Year 9, Day 152 - 6/1/17 - Movie #2,647
BEFORE: This documentary break worked out fairly well - and it's over tonight, so back to scripted material tomorrow. But Bill and Hillary Clinton carry over from "Sicko", via the miracle of archive footage, so in some way the linking was maintained. But tomorrow I'll pick up the actor linking, right where I left off.
THE PLOT: An examination of disgraced New York Congressman Anthony Weiner's mayoral campaign and today's political landscape.
AFTER: Our new President said something this month, at a graduation ceremony or something, about how no other politician in history had ever "been treated worse" than he has by the media. Well, even accounting for how much Trump loves to talk about himself, and how everything connected to him has to be the biggest, the best, the most YUUGE, we can all tell that this statement was pure bunk and merely more hyperbole. Because you don't need to think very hard to come up with a politician who was treated worse - Bill Clinton and Anthony Weiner both come to mind immediately, but what about NY Governor Spitzer, and NJ governors Chris Christie and Jim McGreevey? What about Obama, having to fend off numerous challenges about his birthplace and citizenship (gee, who was the loudest instigator of that, I can't recall...)? What about Abe Lincoln, hated by one-half of the country and assassinated for his efforts?
But I digress, let me focus on Anthony Weiner for a minute - if you're not familiar with the man, he was a 7-term Congressman for New York who represented Brooklyn and Queens in the House. Though he had a reputation as being short-tempered, he did occasionally put that to good use, as this film shows in footage where he was yelling at fellow Congressmen for not passing the 9/11 Health and Compensation Act in 2011 (nice tie-in with last night's film "Sicko", right?). But then a texting scandal forced him to resign from Congress, thanks to the dick-pic seen 'round the world - and then, somehow, he very impractically decided to run for Mayor of New York City, and furthermore, very impractically decided to allow a documentary crew film him during the weeks leading up to that election.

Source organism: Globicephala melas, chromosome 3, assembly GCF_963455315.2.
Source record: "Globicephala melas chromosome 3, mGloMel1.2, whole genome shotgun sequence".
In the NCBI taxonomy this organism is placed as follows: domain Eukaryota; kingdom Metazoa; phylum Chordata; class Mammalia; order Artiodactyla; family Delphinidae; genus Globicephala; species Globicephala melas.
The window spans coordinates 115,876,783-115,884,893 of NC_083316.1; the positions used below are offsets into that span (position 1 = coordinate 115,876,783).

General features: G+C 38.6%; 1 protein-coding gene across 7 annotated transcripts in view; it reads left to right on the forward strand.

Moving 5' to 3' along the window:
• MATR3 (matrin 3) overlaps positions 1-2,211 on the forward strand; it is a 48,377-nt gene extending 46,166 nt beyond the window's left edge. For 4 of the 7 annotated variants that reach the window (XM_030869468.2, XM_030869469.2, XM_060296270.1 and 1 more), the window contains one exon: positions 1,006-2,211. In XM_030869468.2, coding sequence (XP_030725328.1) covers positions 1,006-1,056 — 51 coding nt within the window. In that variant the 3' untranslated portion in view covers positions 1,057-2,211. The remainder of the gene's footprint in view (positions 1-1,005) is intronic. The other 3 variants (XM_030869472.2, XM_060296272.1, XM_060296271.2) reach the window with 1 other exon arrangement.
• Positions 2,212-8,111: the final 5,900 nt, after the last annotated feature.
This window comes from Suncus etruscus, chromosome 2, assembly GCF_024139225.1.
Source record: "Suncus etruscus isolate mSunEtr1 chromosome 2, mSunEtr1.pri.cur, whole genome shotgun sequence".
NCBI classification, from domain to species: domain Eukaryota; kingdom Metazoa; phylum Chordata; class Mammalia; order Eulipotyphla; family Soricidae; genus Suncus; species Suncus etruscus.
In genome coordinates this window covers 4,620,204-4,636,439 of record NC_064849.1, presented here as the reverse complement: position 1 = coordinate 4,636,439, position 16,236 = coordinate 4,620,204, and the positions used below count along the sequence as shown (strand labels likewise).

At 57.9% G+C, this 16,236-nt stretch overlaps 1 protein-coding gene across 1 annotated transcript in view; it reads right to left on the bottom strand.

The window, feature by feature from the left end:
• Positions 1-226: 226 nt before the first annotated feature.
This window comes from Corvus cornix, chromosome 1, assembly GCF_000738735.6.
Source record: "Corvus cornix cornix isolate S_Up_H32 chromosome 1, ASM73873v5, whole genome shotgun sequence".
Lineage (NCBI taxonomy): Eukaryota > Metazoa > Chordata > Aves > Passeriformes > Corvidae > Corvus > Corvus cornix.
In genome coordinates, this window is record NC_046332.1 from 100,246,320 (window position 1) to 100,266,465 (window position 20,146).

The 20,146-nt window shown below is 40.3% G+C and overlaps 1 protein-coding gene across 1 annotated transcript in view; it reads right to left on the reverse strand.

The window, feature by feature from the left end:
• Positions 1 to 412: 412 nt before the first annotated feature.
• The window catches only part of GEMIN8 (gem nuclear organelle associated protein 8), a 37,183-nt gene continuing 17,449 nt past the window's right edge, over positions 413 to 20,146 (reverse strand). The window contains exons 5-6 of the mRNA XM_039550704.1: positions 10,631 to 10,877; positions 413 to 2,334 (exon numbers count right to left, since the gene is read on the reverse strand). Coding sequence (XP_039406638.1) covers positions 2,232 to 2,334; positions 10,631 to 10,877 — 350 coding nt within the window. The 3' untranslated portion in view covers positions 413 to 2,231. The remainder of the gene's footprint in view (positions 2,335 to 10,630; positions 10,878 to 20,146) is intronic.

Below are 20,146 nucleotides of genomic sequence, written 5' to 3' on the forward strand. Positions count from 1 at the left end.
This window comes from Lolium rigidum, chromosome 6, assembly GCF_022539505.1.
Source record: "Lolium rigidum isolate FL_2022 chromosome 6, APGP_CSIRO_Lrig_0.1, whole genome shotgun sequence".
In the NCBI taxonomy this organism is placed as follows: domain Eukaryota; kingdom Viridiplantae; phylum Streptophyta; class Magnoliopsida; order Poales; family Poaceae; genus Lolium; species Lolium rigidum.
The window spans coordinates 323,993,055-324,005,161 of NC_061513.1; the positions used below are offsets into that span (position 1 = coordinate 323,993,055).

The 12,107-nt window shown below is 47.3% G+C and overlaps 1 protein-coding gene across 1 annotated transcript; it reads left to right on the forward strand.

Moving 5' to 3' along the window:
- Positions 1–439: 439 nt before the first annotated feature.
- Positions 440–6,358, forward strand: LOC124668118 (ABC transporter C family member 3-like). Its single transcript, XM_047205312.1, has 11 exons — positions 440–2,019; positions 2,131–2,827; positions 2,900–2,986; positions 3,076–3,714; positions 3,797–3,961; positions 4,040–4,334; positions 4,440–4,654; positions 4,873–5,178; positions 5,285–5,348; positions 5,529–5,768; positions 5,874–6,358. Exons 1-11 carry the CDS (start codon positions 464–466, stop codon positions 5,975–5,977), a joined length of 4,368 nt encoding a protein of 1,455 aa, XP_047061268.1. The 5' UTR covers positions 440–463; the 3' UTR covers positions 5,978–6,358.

This means that the camera crew was in place when Weiner's second sexting scandal broke - the one after he said he wasn't sexting anyone any more, or sending out any dirty tweets, when really he meant to say was that he wasn't sending out dirty tweets FROM THAT ACCOUNT, and had instead created a new Twitter account, under a new name ("Carlos Danger"). Which really should have come as no surprise to anyone familiar with addictive behavior, few people ever really stop drinking or using drugs or watching porn, they just find better ways to hide their tracks - hiding booze in their desk at work, or shooting up between their toes, or taking the time to clear their browser history. People are human, they make mistakes, they grab on to little behaviors that bring them pleasure so they'll momentarily forget that someday they're going to die.